Q:

Will pepper spray repel a mountain lion?

Do you know of any evidence that pepper spray is an effective defense against a mountain lion attack? Mike Rapid City, South Dakota

Sep 18, 2003
Outside
Outside Magazine
A: It's a wonderful defense against mountain lions (also known as cougars, pumas, or panthers). They, like all cats, have extremely sensitive noses and don't like having them abused. So, they'll respond swiftly to a dose of pepper spray, meaning they'll almost always beat a hasty retreat.

Of course, the trick is HITTING the damned thing with the pepper spray. Mountain lions are fast and stealthy. They have also been known to stalk people, unlike bears that are a threat if surprised or protecting cubs, but otherwise highly unlikely to track you down. In many cases of a mountain lion attack on a human, the victim had no clue as to what was happening until the cat pounced. Usually, a mountain lion will aim for the head or neck, trying to puncture the jugular or break the spine. Nice thought. Bad kitty.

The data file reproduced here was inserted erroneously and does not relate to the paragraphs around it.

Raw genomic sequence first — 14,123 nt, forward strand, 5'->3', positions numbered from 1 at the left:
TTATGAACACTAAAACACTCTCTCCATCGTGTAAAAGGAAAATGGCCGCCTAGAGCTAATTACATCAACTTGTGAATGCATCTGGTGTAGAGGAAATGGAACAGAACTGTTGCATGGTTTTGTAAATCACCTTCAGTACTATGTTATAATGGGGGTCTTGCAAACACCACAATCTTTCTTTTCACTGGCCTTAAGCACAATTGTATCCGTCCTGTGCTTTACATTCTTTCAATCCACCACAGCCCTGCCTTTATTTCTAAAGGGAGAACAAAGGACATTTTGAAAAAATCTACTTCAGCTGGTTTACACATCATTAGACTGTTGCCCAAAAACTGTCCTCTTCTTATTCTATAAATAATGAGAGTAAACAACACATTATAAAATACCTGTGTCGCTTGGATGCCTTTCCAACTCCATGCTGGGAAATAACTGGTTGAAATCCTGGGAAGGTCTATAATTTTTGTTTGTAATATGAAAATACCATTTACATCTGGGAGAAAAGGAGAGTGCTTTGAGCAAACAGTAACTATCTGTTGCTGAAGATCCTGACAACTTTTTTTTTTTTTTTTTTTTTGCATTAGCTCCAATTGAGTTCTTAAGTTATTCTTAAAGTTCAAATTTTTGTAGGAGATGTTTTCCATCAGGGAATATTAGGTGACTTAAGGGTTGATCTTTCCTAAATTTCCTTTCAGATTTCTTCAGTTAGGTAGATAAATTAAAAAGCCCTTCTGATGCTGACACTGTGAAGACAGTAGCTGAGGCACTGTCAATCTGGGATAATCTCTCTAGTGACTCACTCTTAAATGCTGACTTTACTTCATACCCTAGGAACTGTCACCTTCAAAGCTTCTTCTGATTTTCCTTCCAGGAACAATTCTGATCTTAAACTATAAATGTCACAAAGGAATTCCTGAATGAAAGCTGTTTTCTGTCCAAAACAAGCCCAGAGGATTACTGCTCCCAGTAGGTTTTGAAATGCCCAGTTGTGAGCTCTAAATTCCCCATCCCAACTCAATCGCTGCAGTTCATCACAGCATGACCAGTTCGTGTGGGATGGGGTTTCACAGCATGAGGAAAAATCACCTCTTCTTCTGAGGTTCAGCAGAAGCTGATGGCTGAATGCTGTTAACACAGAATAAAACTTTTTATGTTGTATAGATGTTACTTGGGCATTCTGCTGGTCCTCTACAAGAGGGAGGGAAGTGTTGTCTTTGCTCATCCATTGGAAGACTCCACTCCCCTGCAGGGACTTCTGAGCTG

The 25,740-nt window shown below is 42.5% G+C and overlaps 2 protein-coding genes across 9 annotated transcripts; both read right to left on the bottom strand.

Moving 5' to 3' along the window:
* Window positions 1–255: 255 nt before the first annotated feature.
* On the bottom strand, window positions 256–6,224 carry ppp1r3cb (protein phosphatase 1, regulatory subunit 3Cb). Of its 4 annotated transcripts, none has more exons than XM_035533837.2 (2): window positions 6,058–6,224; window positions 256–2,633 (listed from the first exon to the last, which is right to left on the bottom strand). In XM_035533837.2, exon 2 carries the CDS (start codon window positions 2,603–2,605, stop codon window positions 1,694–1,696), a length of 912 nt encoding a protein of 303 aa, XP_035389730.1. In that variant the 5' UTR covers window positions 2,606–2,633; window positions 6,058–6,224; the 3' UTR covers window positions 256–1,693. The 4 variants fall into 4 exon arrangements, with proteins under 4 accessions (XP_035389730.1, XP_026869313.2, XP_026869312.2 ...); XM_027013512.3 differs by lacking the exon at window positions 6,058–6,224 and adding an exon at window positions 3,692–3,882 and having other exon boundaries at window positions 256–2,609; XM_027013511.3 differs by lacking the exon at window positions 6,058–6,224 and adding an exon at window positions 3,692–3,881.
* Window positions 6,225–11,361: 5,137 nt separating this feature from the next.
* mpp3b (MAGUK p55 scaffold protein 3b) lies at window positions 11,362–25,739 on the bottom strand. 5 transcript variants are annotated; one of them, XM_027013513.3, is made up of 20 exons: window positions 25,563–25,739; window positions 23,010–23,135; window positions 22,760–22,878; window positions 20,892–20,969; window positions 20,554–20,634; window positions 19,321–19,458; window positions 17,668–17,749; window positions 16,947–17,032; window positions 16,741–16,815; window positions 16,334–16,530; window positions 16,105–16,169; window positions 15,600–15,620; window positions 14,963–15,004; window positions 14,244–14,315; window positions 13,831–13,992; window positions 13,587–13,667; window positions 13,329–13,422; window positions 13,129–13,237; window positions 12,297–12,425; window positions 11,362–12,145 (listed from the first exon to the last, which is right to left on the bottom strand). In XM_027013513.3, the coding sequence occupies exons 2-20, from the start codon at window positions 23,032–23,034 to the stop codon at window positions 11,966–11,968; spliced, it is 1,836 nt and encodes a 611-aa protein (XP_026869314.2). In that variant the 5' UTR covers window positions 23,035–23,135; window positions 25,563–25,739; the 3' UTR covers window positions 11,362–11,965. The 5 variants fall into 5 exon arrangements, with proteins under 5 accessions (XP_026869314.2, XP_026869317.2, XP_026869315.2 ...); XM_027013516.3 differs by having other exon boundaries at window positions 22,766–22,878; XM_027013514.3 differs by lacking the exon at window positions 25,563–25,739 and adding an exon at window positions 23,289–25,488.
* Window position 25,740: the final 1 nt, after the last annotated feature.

Unlike bears, however, mountain lions have to take a human seriously, because a human may outweigh the 100 to 120 pound cat. So they can be bluffed. If you spot a mountain lion, stand as tall as you can, stick out your arms to appear larger, and talk loudly and aggressively. Throw rocks and sticks if you can. Do NOT run or turn your back. If anything, threaten the mountain lion by appearing to advance toward it. (Word of caution: Don't advance far.) And of course, have your pepper spray at the ready.

If attacked unexpectedly, fight back. If you can put up a hard struggle for even a few seconds, the mountain lion will likely decide you're not worth the trouble.

Incidentally, dogs are of little help and may even attract a big cat. Also, small children are especially attractive to mountain lions, so use caution when hiking with children in lion country. Stay in a small group, and be on the lookout.

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